New York City subways are apparently headed down a politically correct track.
In August, the Metropolitan Transportation Authority said it would “modify” tiles in a Manhattan subway station after complaints that they resemble Confederate flags.
And now the MTA is following in the footsteps of the famed London Underground train, which ceased using the time-honored “ladies and gentlemen” greeting in July after months of lobbying from LGBT activists.
That's right. No more "ladies and gentlemen" greetings on New York City's subways anymore, either.
What will replace the greeting?
All NYC transit staff received a bulletin instructing them to immediately replace the familiar phrase with a list of acceptable words such as "passengers," "riders" or "everyone," the New York Post reported.
“Please don’t use any greeting other than these,” the memo states, according to the paper.
The bulletin also orders conductors on newer trains with automated announcements to override the prerecorded message with politically correct greetings until the MTA can switch them out, the Post reported.
How stringent is the directive?
The bulletin warns employees that line managers and train service supervisors will be monitoring them to ensure the off-limits phrase isn't uttered, the paper said.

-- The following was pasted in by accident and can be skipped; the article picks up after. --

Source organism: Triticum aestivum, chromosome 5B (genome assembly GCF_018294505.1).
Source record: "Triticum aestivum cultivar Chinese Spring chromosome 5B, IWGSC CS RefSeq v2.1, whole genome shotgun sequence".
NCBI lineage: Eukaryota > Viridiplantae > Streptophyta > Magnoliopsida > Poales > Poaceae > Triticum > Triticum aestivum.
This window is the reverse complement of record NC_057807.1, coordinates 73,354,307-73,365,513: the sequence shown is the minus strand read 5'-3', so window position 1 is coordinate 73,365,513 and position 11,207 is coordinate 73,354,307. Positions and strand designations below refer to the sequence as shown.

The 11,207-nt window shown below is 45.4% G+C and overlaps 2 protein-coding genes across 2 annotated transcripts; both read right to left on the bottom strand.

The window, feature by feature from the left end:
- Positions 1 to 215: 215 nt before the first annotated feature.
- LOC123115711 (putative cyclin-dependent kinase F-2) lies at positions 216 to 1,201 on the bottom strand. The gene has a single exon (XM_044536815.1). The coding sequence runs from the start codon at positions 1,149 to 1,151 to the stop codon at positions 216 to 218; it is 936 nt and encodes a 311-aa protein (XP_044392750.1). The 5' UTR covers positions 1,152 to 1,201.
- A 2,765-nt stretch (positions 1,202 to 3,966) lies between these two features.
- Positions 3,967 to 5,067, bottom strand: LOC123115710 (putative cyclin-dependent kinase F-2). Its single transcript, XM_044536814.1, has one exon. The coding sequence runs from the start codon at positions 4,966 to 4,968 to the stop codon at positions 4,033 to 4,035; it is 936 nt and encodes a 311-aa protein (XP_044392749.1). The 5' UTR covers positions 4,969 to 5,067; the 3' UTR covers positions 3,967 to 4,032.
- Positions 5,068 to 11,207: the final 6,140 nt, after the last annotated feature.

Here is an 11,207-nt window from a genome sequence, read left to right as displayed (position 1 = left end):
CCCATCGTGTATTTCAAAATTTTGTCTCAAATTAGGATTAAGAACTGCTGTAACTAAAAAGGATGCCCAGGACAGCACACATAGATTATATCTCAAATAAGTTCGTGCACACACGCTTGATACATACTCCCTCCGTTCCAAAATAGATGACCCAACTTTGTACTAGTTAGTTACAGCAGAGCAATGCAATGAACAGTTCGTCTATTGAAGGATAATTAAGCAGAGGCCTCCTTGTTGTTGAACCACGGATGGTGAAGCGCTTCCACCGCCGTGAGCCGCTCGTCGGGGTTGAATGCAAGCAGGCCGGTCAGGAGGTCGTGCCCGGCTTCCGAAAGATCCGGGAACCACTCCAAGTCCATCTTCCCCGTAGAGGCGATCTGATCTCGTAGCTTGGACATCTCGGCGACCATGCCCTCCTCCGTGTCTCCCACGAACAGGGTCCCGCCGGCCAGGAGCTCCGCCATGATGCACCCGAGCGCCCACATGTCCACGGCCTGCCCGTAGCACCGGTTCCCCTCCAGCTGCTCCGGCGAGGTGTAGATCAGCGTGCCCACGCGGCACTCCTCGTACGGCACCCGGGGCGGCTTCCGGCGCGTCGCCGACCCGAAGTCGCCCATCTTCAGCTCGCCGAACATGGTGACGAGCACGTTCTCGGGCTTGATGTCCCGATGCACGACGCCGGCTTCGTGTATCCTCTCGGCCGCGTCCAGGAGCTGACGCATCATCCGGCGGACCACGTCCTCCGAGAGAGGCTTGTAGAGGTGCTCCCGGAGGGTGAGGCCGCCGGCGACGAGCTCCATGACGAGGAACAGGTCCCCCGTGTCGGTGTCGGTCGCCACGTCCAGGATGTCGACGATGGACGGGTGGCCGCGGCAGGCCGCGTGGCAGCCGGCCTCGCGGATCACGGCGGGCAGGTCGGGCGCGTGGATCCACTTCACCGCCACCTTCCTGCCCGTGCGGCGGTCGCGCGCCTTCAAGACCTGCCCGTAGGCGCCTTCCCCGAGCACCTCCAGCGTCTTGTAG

How did workers react?
“They are trying to be politically correct,” Anthony Staley — a station worker and Transport Workers Union Local 100 member — told the Post. “They are acknowledging that they have some transgender riders. They don’t want to offend anyone.”
What did the MTA have to say about the change?
An MTA spokesperson said gender issues were taken into consideration as part of the decision, the paper said.
More from the Post:
The “ladies and gentleman” greeting hasn’t been completely scrubbed from the entire system just yet. At the 6th Avenue platform of the L train on Wednesday afternoon, the automated message still said “ladies and gentleman the next L train is now arriving on the 8th Avenue-bound track.”